Posts in:Facts

Roller Bearings VS Ball Bearings – The Major Differences

Posted October 12, 2015 by admin

Have you ever wondered what the difference was between roller bearings and ball bearings? At first glance they may not seem all that different. However, these seemingly similar style bearings have very different uses. We’re showing you how bearings work, and what the differences are between these engineering gems.

How Bearings Work
In general, bearings are all composed of the same basic mechanics: a ball set within an internal or external ring. This setup allows for force to be placed on the ball, referred to as loading. There are two different types of loading with bearings; thrust and radial.  If your bearing is working with a radial load, this means the bearing will rotate, or roll when put under tension. Alternatively, a thrust load will be subject to force dependant on the angle. Bearings have been around for hundreds of years and have many different uses, some of which include aiding in rolling (a tire), pulling, applications in hard drives, skateboards, and more.

 Ball bearings are commonly used in small wheels and hard drives, as well as other everyday applications, but are prone to deformation when under too much pressure.Ball Bearings
In small amounts of weight, this extremely common bearing is able to handle both thrust and radial load, making it a popular bearing with engineers. When ball bearings are in motion their main job is to transfer the load from the outer raceway to the inner raceway. This allows for a smooth spin. Ball bearings are commonly used in small wheels and hard drives, as well as other everyday applications, but are prone to deformation when under too much pressure.

These bearings are primarily based around a cylinder, meaning this bearing is able to distribute a load over a large area, carrying heavy weights.Roller Bearings
Unlike ball bearings, roller bearings are designed with heavy loads in mind. These bearings are primarily based around a cylinder, meaning this bearing is able to distribute a load over a large area, carrying heavy weights. Also unlike ball bearings, roller bearings are not made to handle thrust loads.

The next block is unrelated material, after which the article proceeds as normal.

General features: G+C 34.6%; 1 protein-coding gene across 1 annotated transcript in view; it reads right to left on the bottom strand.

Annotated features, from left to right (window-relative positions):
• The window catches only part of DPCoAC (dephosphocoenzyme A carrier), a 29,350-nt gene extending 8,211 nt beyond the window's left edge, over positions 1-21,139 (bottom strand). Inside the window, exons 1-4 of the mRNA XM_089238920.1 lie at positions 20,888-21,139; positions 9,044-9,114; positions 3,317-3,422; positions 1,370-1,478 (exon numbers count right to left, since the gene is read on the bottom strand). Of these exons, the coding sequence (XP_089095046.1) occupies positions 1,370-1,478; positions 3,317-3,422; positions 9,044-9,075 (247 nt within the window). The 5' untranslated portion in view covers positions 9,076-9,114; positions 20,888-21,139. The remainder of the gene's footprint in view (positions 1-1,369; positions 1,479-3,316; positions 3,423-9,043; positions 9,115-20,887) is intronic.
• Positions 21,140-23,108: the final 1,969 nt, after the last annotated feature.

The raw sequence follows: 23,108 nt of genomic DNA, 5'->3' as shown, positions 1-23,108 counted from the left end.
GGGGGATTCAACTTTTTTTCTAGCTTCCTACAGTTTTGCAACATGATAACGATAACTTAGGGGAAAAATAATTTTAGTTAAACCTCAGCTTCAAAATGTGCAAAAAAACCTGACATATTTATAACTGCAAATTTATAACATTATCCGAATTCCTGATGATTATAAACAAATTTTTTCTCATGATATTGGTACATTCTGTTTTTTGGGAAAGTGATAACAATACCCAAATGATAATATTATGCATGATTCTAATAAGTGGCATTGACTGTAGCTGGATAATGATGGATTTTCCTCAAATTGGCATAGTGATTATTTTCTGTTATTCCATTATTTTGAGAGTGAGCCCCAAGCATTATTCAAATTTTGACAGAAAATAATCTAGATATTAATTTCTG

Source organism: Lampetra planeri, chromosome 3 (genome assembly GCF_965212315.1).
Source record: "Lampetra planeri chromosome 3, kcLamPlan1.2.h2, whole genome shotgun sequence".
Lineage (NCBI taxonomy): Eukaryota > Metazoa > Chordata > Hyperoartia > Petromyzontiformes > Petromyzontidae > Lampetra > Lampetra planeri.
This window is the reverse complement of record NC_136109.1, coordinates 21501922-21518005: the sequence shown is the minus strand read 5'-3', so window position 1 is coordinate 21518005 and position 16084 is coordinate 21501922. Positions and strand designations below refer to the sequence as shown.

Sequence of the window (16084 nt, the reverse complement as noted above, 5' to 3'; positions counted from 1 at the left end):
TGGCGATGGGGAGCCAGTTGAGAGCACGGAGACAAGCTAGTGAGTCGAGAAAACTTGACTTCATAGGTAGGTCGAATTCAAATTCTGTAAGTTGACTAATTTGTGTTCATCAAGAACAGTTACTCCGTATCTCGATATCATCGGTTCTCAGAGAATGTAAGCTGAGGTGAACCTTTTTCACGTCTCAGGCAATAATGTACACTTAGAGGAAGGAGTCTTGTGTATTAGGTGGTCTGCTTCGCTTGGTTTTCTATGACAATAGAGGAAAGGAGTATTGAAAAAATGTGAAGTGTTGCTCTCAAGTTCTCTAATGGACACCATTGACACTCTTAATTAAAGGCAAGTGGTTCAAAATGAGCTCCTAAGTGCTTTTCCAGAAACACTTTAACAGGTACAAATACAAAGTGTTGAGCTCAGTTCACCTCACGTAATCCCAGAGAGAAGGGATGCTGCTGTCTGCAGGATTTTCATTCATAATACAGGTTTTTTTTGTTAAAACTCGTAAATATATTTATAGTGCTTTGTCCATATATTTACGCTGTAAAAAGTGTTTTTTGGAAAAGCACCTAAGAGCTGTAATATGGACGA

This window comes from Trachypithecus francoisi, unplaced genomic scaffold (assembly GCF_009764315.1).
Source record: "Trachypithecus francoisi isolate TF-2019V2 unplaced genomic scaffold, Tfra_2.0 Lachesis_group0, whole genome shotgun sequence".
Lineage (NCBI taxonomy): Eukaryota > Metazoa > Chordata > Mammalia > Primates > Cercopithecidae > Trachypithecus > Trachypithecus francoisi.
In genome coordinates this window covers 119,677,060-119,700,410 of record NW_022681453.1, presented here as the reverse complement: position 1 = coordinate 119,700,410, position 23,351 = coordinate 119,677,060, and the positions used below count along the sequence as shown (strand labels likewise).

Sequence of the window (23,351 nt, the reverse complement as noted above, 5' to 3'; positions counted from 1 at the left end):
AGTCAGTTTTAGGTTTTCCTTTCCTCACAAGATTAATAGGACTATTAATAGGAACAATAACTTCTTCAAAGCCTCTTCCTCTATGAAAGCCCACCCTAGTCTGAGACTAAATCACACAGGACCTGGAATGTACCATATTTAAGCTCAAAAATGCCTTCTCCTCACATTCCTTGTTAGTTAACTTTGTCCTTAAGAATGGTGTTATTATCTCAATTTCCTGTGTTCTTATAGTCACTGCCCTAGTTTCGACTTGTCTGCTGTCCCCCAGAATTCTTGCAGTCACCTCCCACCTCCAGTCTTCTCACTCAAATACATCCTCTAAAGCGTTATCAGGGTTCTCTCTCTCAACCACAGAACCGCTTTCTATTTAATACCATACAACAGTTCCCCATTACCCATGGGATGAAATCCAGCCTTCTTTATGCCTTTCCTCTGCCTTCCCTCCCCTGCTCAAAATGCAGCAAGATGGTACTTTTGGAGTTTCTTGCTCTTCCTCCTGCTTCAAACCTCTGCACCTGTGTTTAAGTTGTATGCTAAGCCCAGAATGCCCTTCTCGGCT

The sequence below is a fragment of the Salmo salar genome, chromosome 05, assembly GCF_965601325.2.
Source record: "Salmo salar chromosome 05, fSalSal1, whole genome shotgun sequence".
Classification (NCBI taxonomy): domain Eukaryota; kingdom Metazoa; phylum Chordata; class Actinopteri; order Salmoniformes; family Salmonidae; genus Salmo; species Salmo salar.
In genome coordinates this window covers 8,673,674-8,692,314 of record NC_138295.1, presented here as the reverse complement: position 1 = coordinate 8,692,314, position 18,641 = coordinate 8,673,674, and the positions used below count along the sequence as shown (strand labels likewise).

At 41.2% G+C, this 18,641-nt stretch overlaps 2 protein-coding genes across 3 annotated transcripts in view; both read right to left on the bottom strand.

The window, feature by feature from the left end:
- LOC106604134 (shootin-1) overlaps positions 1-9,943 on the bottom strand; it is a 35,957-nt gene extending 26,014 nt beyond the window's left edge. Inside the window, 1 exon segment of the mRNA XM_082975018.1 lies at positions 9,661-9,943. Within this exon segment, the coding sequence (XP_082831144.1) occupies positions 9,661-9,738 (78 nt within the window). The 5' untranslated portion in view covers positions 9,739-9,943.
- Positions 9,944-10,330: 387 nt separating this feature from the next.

For more information on roller bearings, ball bearings, custom solutions, and engineering in the world of bearings, contact VNC. We have an expansive selection of bearings available. Call us with any questions, or to get a free estimate today at (800) 862-3211.

What Are Cam Followers And How Do They Aid Bearing Solutions?

Posted August 17, 2015 by admin

A cam follower, or track follower, is a type of bearing that comes in two parts. The first part is the cam, a mechanical pierce that slides or rotates in a specific motion. The second part is the follower, a traveling component that moves along the cam’s surface. This bearing is highly versatile and can be used for all different types of machinery, including vehicles and pumps.

cam followers

 

The application of cam followers is part of the reason this bearing is so unique. While there are differences in cam followers, the typical bearing is made in a cylindrical roller fashion and is attached to its machine component using a hexagonal nut. This unit is often mounted to its mate using either a yoke or stud style cam follower. This bearing makes for a quick, simple, and convenient attachment.

Cam followers are designed to recreate specific motions and contain anti-friction elements that allows them to take on high radial loads. One of the upsides of using cam followers is that they are able to evenly distribute loads while reducing distortion and absorbing shock through their thick outer rings. Variations of this roller bearing allows for high speeds but decreased loads, and may allow the bearing to hold more lubrication over a longer period of time. This ensures your bearings stay smooth, operate fluidly, and stay free of harmful debris and road salts that can cause decay in your bearings.

Need help selecting a particular bearing for your application? At VNC bearings, we know our cam followers. Already know what you need? Visit our online catalog of Cam Followers, or contact us at 800-862-3211 for more information on how to best use cam followers and get the best life out of your bearings.